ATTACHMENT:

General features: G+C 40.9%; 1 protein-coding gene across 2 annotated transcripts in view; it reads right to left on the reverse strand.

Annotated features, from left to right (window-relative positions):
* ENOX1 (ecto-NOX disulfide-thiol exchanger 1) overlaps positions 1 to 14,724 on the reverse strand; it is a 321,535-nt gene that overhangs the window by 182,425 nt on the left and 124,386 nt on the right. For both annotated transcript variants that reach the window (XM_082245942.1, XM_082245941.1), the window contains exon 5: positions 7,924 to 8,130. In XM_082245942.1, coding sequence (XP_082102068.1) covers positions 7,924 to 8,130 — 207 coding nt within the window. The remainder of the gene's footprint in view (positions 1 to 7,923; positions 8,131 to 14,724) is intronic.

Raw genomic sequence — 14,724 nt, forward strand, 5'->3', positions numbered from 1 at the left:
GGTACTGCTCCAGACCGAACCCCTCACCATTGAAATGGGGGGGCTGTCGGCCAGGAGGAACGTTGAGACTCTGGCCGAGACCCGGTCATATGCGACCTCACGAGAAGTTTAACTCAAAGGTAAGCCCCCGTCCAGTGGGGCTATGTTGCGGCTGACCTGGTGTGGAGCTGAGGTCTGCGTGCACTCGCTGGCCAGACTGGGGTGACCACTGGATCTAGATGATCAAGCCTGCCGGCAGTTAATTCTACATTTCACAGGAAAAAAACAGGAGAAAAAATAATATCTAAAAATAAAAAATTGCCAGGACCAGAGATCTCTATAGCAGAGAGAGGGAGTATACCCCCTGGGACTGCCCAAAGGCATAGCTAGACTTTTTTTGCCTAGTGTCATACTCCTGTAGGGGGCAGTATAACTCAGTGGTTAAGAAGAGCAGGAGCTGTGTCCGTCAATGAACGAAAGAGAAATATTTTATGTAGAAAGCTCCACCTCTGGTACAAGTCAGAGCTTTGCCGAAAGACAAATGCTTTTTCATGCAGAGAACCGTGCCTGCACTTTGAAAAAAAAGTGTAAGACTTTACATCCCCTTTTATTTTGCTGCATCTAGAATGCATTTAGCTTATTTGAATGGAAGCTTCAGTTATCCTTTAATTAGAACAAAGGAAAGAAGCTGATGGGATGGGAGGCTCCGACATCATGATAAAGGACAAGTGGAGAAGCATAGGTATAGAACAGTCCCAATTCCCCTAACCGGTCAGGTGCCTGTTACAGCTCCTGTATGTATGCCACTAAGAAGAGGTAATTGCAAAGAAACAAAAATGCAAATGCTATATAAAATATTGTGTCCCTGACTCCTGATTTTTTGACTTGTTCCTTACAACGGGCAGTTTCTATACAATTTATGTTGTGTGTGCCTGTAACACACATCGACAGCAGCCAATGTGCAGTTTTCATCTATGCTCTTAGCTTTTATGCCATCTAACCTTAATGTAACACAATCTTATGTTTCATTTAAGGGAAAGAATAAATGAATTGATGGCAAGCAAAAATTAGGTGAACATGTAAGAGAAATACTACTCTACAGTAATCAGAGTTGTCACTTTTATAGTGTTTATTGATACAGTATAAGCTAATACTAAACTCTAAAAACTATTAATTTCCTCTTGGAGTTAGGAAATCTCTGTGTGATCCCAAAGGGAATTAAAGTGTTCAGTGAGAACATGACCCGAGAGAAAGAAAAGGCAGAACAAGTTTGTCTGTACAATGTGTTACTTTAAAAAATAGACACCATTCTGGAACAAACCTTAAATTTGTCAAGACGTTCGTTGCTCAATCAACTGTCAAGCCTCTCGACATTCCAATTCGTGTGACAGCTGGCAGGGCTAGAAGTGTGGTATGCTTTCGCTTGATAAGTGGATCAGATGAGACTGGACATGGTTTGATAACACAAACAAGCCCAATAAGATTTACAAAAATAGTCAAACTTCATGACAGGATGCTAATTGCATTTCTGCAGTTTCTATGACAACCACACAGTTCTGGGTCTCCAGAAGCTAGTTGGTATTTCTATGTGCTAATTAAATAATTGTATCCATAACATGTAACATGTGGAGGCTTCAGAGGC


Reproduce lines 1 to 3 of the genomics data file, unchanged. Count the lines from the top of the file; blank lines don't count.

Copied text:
General features: G+C 40.9%; 1 protein-coding gene across 2 annotated transcripts in view; it reads right to left on the reverse strand.

Annotated features, from left to right (window-relative positions):
* ENOX1 (ecto-NOX disulfide-thiol exchanger 1) overlaps positions 1 to 14,724 on the reverse strand; it is a 321,535-nt gene that overhangs the window by 182,425 nt on the left and 124,386 nt on the right. For both annotated transcript variants that reach the window (XM_082245942.1, XM_082245941.1), the window contains exon 5: positions 7,924 to 8,130. In XM_082245942.1, coding sequence (XP_082102068.1) covers positions 7,924 to 8,130 — 207 coding nt within the window. The remainder of the gene's footprint in view (positions 1 to 7,923; positions 8,131 to 14,724) is intronic.